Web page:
Creativity plus business skills equals future success
Take a look at the Om Organics website and you’d never know that, not long ago, the business was a one-woman show operating out of a kitchen. Now, in its “body” category alone it offers 24 options, from Pink Coconut Body Scrub to Vanilla Moon Body Oil. Order a skin or hair care item online or buy it at one of over 50 “stockists” around Canada, plus one in Hong Kong. Or, if you’ve got a business and want to sell your own product, ask Om Organics to make it for you.
Owner and founder Kari Asselin was once an aesthetician who worked for others. She then began experimenting with plant-based formulations and noticed improvements in her own skin. “Without much consideration,” she writes on her website, “I quit my full time job, maxed out my credit cards, and began a three year journey of intensive study into the world of natural cosmetics formulation.”
At first, she sold her products at local farmers’ markets. When demand soared, she made the move to produce and sell the products in a downtown Invermere storefront. A year later, she also took over the vacant space next door.
Shortly after, though, her equipment and space was again at full capacity. She needed to hire more staff. She needed to expand. She needed more skills to move ahead smartly. “I have a creative mind,” she says. “I didn’t go to business school. I didn’t have any of those tools in my toolbox.”
So Asselin reached out to the Trust’s Basin RevUp program and the skilled expertise it offers. She began the program in December 2019, which turned out to be lucky timing given the events of 2020.
Basin RevUp is a six-month, business accelerator program that supports companies positioned for growth. It connects business owners with experienced mentors, and provides customized growth plans, coaching and training. The program helps tackle rapid growth issues and is designed to promote future business successes.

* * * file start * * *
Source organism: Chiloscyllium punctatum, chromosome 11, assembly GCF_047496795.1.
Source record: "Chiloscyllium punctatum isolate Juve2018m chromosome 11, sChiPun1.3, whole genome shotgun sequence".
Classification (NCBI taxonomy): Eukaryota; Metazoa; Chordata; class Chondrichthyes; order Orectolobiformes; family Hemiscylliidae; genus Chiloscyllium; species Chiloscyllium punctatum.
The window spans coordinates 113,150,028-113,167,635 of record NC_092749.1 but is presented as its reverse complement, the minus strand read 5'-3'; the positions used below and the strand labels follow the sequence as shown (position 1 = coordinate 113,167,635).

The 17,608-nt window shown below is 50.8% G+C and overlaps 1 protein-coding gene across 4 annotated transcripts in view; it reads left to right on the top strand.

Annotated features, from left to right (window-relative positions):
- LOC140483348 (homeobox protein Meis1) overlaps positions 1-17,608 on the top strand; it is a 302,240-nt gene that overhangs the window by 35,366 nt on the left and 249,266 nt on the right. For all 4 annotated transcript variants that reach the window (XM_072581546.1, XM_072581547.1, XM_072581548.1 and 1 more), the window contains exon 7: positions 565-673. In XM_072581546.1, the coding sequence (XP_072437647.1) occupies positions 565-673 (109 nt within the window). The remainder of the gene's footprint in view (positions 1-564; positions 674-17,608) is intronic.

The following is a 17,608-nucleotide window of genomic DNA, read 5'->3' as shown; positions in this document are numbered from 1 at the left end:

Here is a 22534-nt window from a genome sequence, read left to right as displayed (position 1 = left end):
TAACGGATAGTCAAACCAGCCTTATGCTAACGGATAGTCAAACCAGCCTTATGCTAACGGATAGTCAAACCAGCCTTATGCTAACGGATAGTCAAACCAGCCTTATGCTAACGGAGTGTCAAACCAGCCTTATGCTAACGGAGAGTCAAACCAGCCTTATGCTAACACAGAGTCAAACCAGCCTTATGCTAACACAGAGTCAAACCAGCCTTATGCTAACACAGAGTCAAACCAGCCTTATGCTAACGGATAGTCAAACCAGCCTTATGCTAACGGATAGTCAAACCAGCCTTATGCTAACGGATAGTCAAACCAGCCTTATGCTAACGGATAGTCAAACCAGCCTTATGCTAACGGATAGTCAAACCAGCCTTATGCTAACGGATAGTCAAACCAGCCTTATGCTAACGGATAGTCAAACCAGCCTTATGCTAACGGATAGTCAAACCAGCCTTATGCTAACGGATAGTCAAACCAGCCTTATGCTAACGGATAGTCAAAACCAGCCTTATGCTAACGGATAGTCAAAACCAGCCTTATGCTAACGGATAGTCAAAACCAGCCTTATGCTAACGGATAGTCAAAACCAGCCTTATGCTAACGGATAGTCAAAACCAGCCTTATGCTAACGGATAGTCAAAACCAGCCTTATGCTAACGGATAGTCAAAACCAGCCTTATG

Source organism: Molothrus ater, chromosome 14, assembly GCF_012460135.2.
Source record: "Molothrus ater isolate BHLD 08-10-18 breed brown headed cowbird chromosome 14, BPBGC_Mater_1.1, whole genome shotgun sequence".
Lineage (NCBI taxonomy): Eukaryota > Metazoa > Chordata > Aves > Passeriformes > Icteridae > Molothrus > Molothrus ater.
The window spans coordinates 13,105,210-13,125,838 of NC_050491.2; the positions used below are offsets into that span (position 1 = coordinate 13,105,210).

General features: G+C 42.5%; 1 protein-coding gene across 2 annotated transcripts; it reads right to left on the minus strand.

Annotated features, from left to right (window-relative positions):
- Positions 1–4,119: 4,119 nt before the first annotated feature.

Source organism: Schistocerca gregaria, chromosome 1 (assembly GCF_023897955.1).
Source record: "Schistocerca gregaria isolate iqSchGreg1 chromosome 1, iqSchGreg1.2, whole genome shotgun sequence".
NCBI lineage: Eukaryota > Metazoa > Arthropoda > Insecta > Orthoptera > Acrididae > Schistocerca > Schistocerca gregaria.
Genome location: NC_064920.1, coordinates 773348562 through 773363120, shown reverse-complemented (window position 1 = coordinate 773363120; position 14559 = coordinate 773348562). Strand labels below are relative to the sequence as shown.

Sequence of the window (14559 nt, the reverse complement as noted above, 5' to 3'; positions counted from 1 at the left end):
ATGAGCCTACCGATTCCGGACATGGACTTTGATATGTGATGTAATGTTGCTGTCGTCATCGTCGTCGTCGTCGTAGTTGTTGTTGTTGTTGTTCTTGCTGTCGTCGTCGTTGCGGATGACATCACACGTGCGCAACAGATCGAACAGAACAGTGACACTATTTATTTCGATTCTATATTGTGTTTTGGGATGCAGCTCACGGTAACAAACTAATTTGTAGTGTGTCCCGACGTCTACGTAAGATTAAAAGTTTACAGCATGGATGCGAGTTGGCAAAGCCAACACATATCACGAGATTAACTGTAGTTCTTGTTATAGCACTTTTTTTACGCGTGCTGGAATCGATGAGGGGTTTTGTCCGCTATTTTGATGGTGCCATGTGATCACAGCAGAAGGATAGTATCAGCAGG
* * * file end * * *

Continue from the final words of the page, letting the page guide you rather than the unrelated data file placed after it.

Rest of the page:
In need of financial literacy, Asselin’s experience with the program’s mentor took her back to the basics, “teaching me the foundational stuff before moving on.” She was introduced to decision making based on information and data.
Determining margins and tracking the exact costs of production were part of her initial education. Having always priced her products intuitively, she was tasked with identifying the specific costs associated with “every ingredient, the packaging, every minute of production.” She got the help she needed to analyze every channel of her business: storefront, online and wholesale.
Another valuable component was setting goals, with objectives and key results. She says, “It’s not just a to-do list. You set a goal and then decide what to do to get there.”
Encouraged by her mentors, Asselin started to focus on one area of the business at a time. Until the program, she was involved in every aspect of the business. She says, “I was seeing all these shiny things. I was all over the place, unfocused.”
Like with so many other businesses, COVID-19 forced her and Om Organics to switch gears. With the help of weekly Zoom meetings with her RevUp team, Asselin started building “worst-, mid- and best-case scenarios—especially worst-case scenarios—to make it through, which put us at ease.”
Although she had to shut down her storefront, she had her new e-commerce website already in production, and its completion early in the pandemic couldn’t have been more timely.
“The focus shifted, with so many unknowns,” she says. Yet despite being ready to sell online, there were still many challenges. “Supply chains were buckling, and we couldn’t get deliveries.”
However, with the business pivoting to the new website and e-commerce, “We saw our online sales go up by 900 per cent. And with wholesale orders now at zero due to COVID, our direct-to-consumer carried us through.”
Uncomfortable reopening the storefront with its production so exposed to the public, a couple of things became clear: “To maintain the safety and quality of our products, we decided to keep the storefront closed, expand production and focus on marketing.”
She says that, “with online shopping, our sales are up 40 per cent from last year.” But that doesn’t mean brick-and-mortar retail is over for Om Organics. “We plan to build a dedicated production and order fulfilment facility,” she says. “Once we’ve moved production, we’ll reopen the store.”
With the help of Basin RevUp, Asselin feels better equipped than ever taking these big steps. “I was trying to do everything: production, retail, order fulfilment.” With an eye on growth and “financial tools that allow me to make proper, data-driven decisions, I’m no longer operating just through intuition,” she says.
“I now have a new focus leading a team and I’m working on the business, rather than working in the business.”